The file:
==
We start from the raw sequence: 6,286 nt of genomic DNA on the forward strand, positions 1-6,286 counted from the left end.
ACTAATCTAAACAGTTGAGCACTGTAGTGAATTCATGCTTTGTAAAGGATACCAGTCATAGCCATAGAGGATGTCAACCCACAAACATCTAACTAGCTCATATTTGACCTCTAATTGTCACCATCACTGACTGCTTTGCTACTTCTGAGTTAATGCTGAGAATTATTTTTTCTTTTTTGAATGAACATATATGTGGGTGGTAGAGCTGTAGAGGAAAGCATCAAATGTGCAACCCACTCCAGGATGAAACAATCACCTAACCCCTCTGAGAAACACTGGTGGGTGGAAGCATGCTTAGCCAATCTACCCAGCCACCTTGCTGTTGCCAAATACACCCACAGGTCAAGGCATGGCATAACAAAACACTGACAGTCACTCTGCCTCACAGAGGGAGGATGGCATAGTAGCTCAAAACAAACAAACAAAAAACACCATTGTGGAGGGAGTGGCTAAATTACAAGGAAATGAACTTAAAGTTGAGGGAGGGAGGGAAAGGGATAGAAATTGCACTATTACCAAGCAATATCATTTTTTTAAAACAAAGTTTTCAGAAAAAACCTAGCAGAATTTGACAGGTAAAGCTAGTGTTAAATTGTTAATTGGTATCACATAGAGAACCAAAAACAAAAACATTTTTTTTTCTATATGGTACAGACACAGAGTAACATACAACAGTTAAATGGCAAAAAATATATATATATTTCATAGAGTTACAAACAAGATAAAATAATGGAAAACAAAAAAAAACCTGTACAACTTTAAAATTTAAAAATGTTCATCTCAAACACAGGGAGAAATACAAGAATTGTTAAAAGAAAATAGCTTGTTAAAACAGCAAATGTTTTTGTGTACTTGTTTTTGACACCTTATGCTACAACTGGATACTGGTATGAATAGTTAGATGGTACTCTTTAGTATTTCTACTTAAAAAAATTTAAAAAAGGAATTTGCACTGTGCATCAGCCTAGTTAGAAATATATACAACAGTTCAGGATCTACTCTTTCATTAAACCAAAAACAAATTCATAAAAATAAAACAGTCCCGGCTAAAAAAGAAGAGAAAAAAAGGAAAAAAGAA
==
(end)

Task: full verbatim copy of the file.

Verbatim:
We start from the raw sequence: 6,286 nt of genomic DNA on the forward strand, positions 1-6,286 counted from the left end.
ACTAATCTAAACAGTTGAGCACTGTAGTGAATTCATGCTTTGTAAAGGATACCAGTCATAGCCATAGAGGATGTCAACCCACAAACATCTAACTAGCTCATATTTGACCTCTAATTGTCACCATCACTGACTGCTTTGCTACTTCTGAGTTAATGCTGAGAATTATTTTTTCTTTTTTGAATGAACATATATGTGGGTGGTAGAGCTGTAGAGGAAAGCATCAAATGTGCAACCCACTCCAGGATGAAACAATCACCTAACCCCTCTGAGAAACACTGGTGGGTGGAAGCATGCTTAGCCAATCTACCCAGCCACCTTGCTGTTGCCAAATACACCCACAGGTCAAGGCATGGCATAACAAAACACTGACAGTCACTCTGCCTCACAGAGGGAGGATGGCATAGTAGCTCAAAACAAACAAACAAAAAACACCATTGTGGAGGGAGTGGCTAAATTACAAGGAAATGAACTTAAAGTTGAGGGAGGGAGGGAAAGGGATAGAAATTGCACTATTACCAAGCAATATCATTTTTTTAAAACAAAGTTTTCAGAAAAAACCTAGCAGAATTTGACAGGTAAAGCTAGTGTTAAATTGTTAATTGGTATCACATAGAGAACCAAAAACAAAAACATTTTTTTTTCTATATGGTACAGACACAGAGTAACATACAACAGTTAAATGGCAAAAAATATATATATATTTCATAGAGTTACAAACAAGATAAAATAATGGAAAACAAAAAAAAACCTGTACAACTTTAAAATTTAAAAATGTTCATCTCAAACACAGGGAGAAATACAAGAATTGTTAAAAGAAAATAGCTTGTTAAAACAGCAAATGTTTTTGTGTACTTGTTTTTGACACCTTATGCTACAACTGGATACTGGTATGAATAGTTAGATGGTACTCTTTAGTATTTCTACTTAAAAAAATTTAAAAAAGGAATTTGCACTGTGCATCAGCCTAGTTAGAAATATATACAACAGTTCAGGATCTACTCTTTCATTAAACCAAAAACAAATTCATAAAAATAAAACAGTCCCGGCTAAAAAAGAAGAGAAAAAAAGGAAAAAAGAA